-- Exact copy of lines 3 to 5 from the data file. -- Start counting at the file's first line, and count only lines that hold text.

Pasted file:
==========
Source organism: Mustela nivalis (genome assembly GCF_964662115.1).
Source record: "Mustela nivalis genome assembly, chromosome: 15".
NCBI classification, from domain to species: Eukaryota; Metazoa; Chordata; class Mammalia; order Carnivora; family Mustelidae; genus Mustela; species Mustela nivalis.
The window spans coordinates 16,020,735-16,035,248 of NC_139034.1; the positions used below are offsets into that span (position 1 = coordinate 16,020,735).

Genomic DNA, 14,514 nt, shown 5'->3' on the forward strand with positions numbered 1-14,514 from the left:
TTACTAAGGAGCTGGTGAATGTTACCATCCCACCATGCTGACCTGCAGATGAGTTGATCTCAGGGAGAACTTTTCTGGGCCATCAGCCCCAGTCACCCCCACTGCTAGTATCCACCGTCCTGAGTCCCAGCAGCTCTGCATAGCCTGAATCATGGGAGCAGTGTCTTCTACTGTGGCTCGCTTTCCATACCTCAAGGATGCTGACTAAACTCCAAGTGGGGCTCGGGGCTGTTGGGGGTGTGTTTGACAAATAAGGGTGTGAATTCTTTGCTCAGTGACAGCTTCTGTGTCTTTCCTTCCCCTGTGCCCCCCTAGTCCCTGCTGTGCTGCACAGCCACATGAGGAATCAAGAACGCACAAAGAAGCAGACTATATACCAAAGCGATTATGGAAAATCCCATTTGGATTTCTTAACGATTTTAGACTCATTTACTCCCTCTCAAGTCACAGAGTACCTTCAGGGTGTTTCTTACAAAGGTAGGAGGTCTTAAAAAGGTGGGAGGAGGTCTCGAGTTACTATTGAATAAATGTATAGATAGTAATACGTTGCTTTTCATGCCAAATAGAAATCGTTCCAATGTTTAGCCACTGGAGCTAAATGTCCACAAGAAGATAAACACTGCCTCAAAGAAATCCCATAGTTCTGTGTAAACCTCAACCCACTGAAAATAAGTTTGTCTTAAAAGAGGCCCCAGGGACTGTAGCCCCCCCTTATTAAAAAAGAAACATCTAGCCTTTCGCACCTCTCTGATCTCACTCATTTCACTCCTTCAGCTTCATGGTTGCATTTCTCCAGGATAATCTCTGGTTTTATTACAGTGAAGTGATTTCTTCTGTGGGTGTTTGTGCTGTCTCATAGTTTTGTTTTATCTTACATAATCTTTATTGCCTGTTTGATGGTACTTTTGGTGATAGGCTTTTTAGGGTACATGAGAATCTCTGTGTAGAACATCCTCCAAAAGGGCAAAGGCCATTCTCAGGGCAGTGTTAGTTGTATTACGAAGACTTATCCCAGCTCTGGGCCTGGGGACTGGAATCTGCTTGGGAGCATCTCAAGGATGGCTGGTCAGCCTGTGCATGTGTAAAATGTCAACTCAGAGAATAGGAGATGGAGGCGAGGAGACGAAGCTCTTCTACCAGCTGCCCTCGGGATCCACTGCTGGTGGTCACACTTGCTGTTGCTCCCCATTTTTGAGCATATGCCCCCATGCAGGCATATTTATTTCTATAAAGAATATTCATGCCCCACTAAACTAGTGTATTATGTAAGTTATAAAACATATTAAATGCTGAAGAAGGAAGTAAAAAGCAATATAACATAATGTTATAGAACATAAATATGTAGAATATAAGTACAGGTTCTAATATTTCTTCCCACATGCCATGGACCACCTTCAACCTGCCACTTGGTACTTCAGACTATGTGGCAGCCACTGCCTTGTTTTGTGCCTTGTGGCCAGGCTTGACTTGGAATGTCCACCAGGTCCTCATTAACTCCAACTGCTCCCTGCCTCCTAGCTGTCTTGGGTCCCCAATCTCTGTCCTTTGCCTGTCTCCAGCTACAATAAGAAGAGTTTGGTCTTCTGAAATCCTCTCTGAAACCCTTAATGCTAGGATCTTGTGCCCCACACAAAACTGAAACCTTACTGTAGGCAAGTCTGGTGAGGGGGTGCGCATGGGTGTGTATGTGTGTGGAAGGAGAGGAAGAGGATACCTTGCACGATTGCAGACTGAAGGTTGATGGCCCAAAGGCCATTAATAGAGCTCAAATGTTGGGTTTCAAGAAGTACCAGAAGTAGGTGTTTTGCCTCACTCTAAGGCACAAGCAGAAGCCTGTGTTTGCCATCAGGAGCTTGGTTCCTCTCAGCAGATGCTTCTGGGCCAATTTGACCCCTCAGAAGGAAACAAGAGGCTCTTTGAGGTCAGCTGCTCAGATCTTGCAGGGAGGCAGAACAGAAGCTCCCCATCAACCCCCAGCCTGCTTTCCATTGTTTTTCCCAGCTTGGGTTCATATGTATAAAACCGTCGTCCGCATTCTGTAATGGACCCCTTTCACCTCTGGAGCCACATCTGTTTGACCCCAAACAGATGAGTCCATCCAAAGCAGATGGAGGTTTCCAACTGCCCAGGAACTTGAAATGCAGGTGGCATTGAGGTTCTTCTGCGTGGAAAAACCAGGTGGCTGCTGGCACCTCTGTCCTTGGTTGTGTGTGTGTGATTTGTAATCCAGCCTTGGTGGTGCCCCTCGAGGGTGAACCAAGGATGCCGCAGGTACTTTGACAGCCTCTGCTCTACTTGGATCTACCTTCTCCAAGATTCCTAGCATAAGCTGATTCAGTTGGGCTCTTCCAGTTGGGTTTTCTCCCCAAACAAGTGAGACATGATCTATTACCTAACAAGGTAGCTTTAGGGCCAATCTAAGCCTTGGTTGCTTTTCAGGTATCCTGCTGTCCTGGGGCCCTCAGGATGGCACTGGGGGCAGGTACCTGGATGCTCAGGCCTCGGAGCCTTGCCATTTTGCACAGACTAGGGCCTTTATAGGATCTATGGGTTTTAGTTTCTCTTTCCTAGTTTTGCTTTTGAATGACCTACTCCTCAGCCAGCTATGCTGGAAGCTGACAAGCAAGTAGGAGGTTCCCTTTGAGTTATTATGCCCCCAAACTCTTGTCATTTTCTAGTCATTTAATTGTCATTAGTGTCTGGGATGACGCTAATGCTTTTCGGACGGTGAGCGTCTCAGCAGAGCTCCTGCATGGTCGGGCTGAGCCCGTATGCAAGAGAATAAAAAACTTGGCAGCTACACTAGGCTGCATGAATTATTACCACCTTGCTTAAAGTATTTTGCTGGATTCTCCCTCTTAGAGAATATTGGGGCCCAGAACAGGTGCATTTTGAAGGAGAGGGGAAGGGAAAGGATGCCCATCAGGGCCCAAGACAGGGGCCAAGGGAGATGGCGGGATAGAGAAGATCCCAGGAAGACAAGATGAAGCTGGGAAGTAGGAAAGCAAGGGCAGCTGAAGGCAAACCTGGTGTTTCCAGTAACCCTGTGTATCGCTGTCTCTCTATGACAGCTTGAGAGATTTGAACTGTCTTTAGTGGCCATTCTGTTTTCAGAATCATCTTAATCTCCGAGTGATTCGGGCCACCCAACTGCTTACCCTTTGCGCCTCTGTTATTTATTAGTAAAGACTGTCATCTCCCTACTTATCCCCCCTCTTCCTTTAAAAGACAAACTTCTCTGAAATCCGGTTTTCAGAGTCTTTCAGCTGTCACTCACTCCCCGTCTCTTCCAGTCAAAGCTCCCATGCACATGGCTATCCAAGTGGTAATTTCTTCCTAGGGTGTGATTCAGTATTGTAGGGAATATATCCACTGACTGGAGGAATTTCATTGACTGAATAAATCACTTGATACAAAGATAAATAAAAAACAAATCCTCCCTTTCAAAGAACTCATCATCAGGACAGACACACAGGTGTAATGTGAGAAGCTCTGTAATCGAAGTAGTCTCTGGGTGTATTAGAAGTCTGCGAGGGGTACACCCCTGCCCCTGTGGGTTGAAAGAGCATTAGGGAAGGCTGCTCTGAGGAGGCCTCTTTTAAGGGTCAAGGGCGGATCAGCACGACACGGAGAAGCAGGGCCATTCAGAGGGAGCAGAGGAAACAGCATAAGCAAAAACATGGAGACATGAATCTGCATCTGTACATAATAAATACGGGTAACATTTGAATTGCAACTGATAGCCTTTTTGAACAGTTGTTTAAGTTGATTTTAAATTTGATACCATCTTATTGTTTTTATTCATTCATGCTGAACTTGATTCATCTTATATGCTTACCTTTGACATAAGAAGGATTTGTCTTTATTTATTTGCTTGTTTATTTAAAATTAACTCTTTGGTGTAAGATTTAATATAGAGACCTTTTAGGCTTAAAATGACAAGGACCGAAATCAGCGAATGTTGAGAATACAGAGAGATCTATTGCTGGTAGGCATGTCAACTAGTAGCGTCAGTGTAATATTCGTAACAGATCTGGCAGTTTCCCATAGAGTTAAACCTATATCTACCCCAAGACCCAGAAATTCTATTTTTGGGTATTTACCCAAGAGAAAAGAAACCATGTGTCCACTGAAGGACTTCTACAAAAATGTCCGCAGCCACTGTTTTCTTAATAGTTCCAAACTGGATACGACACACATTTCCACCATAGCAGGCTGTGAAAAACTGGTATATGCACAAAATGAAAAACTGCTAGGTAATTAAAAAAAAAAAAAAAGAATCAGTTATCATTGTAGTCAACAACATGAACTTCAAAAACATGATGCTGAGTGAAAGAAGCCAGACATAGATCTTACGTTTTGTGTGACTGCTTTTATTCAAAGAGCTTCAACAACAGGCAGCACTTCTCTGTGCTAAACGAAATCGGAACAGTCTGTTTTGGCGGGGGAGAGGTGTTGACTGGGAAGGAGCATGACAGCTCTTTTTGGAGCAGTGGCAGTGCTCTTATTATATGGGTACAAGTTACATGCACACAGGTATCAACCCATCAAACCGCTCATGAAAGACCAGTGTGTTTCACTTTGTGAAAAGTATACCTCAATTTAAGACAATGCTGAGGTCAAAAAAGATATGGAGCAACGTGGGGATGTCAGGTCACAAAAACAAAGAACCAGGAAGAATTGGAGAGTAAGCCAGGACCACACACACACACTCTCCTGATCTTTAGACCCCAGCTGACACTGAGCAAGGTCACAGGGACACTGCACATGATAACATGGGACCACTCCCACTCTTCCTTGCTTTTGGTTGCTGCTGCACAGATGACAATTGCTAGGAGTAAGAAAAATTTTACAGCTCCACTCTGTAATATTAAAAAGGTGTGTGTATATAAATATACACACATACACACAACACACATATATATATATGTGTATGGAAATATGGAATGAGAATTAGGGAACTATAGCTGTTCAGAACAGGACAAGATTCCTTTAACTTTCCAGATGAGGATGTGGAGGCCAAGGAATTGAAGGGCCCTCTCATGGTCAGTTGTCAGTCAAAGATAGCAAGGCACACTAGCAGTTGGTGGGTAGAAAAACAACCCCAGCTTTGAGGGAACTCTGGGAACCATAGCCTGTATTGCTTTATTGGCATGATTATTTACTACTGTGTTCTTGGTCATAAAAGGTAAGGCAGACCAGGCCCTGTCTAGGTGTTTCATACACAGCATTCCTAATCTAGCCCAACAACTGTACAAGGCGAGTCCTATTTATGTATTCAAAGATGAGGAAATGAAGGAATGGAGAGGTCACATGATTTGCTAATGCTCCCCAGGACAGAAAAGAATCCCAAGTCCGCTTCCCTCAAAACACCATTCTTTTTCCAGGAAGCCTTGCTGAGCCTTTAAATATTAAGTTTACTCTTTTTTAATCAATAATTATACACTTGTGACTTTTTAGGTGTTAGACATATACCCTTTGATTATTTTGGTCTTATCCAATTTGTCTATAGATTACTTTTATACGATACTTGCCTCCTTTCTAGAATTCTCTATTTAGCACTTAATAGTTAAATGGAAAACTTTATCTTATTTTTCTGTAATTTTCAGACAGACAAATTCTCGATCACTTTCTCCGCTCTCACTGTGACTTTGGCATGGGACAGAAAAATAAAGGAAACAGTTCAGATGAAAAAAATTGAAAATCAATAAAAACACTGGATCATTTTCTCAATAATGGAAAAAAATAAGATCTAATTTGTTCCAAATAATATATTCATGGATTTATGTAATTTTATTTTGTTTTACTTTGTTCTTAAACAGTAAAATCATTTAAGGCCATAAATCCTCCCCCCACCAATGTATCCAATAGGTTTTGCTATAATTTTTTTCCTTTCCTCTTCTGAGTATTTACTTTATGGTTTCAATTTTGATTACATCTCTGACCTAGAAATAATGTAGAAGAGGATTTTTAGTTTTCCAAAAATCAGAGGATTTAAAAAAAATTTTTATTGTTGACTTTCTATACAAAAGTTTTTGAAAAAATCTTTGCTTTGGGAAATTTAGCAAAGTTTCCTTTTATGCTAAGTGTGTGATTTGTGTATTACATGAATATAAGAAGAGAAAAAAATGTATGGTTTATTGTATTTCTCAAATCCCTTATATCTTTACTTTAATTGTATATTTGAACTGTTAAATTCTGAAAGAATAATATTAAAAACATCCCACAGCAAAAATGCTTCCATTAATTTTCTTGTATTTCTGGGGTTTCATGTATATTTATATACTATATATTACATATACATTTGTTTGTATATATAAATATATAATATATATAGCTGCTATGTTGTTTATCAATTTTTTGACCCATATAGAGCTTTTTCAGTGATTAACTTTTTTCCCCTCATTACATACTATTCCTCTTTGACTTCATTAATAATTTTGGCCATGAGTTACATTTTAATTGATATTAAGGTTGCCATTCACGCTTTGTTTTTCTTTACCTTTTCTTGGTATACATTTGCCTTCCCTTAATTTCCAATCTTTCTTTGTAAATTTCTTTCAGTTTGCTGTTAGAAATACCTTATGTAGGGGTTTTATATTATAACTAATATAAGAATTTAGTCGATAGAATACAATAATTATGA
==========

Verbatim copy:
NCBI classification, from domain to species: Eukaryota; Metazoa; Chordata; class Mammalia; order Carnivora; family Mustelidae; genus Mustela; species Mustela nivalis.
The window spans coordinates 16,020,735-16,035,248 of NC_139034.1; the positions used below are offsets into that span (position 1 = coordinate 16,020,735).

Genomic DNA, 14,514 nt, shown 5'->3' on the forward strand with positions numbered 1-14,514 from the left: